1. Lucifer is not Satan’s name:


The word “Lucifer” comes from a transliteration of the Latin Vulgate for Isaiah 14:12-15 (which is speaking directly about the King of Babylon, not Satan). This transliteration was left without translation by the KJV. Most modern versions of the Bible have changed this, but it is now deeply ingrained in modern tradition.

On top of this, “Lucifer” means “Morning Star.” Christ is called the “Bright Morning Star” in the book of Revelation.

Satan always wants to mimic Christ! Can you say, “Hey, jealousy!” or does that date me?

2. The X in “Xmas” Does Not Mean “Secular Christmas”:


The “X” in “Xmas” is actually derived from the Greek letter Chi (Χ), which is the first letter of Χριστός, Christ in Greek. This abbreviation has been used by Christians since the early days of the church as a symbol of Jesus Christ. The usage of “Xmas” instead of “Christmas” is not a modern attempt to secularize the holiday or remove “Christ” from Christmas, but rather, it’s a continuation of a long-standing Christian tradition.

Don’t tell anyone, but whether they say “Happy Xmas” or “Merry Christmas,” they are still proclaiming the Name of Christ!

3. The Upside Down Cross is Not Satanic:

The upside-down cross is commonly misunderstood as a satanic symbol, when in fact, it originates as the Petrine Cross, symbolizing humility and the martyrdom of Peter the Apostle. According to Christian tradition, Peter requested to be crucified upside down because he felt unworthy to die in the same manner as Jesus Christ. Thus, the inverted cross represents a deep respect for Peter’s humility and sacrifice, rather than any association with Satanism!

So, next time the cross on your wall turns upside down, fear not. The Lord is with thee. !

4. 666 May Not Be the Mark of the Beast—It May be 616:


The number 666 is identified in the Book of Revelation as the Number of the Beast, often associated with Satan. However, some early biblical manuscripts list the number as 616. This discrepancy likely arises from gematria, an ancient practice of assigning a numerical value to a word or phrase. The interpretation of this number has varied, suggesting it may symbolically refer to an individual or empire embodying evil, such as the Roman Emperor Nero, rather than a literal mark of allegiance to Satan. This variation underscores the complexities of biblical translation and interpretation.

Do you know what this means? Your 666 tattoo may not be as cool as you think!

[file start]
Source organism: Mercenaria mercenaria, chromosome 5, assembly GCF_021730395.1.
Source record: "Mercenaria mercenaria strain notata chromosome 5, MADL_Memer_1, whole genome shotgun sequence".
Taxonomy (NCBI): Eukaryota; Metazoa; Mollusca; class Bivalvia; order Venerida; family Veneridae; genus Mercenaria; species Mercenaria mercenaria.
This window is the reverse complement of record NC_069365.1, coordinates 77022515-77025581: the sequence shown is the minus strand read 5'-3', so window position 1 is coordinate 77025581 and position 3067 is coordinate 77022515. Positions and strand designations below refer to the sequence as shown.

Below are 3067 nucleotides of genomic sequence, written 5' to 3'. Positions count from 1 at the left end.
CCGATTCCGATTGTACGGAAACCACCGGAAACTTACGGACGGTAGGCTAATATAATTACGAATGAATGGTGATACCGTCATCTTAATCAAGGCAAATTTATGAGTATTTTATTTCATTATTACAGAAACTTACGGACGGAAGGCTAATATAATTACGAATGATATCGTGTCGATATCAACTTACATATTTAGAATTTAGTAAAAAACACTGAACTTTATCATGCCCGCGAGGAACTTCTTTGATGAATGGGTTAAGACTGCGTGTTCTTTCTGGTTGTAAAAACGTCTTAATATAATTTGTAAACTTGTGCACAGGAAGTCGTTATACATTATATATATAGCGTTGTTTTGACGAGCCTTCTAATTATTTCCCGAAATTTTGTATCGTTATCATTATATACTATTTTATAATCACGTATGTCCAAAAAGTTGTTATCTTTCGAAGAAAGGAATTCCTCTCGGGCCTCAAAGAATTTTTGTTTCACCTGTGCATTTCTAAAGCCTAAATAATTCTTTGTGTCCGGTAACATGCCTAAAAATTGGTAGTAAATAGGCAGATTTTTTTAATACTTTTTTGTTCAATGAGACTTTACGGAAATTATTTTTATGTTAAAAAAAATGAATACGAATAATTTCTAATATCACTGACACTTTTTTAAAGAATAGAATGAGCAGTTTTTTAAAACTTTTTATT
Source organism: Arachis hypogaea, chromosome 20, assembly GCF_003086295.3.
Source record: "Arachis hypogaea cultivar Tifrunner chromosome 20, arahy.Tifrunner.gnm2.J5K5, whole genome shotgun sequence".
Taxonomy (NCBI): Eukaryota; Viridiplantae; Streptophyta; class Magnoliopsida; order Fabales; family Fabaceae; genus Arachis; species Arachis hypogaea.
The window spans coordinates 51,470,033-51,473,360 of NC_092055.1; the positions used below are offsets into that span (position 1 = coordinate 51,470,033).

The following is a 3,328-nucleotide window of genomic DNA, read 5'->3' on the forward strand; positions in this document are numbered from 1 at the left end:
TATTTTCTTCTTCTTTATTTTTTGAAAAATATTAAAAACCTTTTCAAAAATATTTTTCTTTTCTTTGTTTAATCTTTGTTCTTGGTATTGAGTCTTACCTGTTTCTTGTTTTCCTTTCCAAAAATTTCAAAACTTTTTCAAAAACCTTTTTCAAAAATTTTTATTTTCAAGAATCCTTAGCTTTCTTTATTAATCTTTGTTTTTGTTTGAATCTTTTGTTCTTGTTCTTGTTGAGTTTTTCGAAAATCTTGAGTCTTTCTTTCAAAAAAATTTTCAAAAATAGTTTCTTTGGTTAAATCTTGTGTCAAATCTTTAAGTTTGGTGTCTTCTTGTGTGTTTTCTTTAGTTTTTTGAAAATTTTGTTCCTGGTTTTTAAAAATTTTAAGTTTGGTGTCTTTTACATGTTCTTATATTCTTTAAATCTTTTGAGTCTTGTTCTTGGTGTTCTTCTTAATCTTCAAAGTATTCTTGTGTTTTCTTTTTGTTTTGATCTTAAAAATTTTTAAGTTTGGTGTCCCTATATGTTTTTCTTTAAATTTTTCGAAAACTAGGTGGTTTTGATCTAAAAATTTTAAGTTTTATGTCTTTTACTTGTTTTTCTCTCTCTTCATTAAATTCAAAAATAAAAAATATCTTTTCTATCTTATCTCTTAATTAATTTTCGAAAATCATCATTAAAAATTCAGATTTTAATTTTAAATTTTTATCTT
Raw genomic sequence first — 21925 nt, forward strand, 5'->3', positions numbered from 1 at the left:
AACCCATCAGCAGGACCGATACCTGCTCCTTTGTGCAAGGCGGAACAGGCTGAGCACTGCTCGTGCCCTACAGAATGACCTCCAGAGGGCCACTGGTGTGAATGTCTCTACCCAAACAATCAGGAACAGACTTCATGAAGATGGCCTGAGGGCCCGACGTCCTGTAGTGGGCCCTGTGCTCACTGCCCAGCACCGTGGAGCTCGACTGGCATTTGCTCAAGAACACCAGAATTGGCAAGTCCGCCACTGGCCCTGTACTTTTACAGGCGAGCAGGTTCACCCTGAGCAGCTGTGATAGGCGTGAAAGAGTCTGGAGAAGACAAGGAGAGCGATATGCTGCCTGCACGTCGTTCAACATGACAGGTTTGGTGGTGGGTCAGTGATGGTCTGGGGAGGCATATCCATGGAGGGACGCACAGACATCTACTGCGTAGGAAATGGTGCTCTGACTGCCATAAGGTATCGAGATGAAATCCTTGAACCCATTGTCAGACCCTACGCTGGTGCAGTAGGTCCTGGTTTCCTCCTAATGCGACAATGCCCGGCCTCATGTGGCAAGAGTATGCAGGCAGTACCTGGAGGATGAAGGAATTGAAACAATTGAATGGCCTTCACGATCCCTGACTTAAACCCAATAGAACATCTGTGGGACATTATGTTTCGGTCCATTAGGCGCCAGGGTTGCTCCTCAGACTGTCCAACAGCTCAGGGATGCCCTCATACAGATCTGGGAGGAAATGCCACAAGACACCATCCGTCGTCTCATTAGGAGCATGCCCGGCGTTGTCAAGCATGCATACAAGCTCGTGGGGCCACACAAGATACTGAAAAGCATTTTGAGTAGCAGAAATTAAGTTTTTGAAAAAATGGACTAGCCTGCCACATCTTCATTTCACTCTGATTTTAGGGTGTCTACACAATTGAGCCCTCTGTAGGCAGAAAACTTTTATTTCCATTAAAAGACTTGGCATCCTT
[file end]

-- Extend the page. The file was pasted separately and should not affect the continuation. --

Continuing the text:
5. “Easter” is a Pagan Festival:

It’s a bit late for this, but here it goes. The word “Easter” is commonly thought by many to have derived from the name of an Anglo-Saxon goddess, Ēostre, who was associated with spring and fertility. Therefore, many people refuse to call it “Easter” and only say, “Happy Resurrection Day.” This connection of the word “Easter” with the pagan goddess was first made by the Venerable Bede, an 8th-century English monk and scholar, in his work “The Reckoning of Time” (De Temporum Ratione). Bede claimed that Ēostre was honored with festivals during the month of Ēosturmōnaþ (roughly corresponding to April), which was named after her. He suggested that the Christian celebration of the Resurrection of Christ, which took place during this time, came to be known by the name of the festival.

However, it’s important to note that outside of Bede’s writings, there is little to no direct evidence of a goddess named Ēostre or a festival specifically dedicated to her. Some scholars have debated the accuracy of Bede’s claim, suggesting that he may have inferred the existence of Ēostre from the name of the month or that the goddess’s worship may not have been widely practiced.

In most other languages, the name for the Easter festival is derived from the Hebrew word “Pesach” (Passover), reflecting the timing of Easter during the Jewish festival of Passover. For example, in Spanish, Easter is “Pascua”; in French, it’s “Pâques”; and in Italian, it’s “Pasqua”. This naming convention ties the Christian holiday more directly to its biblical roots, commemorating the resurrection of Jesus Christ following his crucifixion and death, events that occurred during Passover according to the New Testament.

So, where someone says that “Easter” is a pagan holiday, ask them to prove it on the spot . . . I bet they can’t!

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Satan has been a liar from the beginning. Keep your wits keen. It makes sense that he would take the dough of Christianity and twist it and turn it, introducing the yeast of confusion. He loves us to fear things that are not dangerous and touch things that are corrupted. After all, he does present himself as an “angel of light” (2 Cor. 11:14).

Also, it is Revelation, singular; not Revelations, plural (Jason James). Satan just wants you to think it is a multiplicity of revelations. 😃

Can you think of any I left out?

C Michael Patton
C Michael Patton

C. Michael Patton is the primary contributor to the Parchment and Pen/Credo Blog. He has been in ministry for nearly twenty years as a pastor, author, speaker, and blogger. Find him on Patreon Th.M. Dallas Theological Seminary (2001), president of Credo House Ministries and Credo Courses, author of Now that I'm a Christian (Crossway, 2014) Increase My Faith (Credo House, 2011), and The Theology Program (Reclaiming the Mind Ministries, 2001-2006), host of Theology Unplugged, and primary blogger here at Parchment and Pen. But, most importantly, husband to a beautiful wife and father to four awesome children. Michael is available for speaking engagements. Join his Patreon and support his ministry

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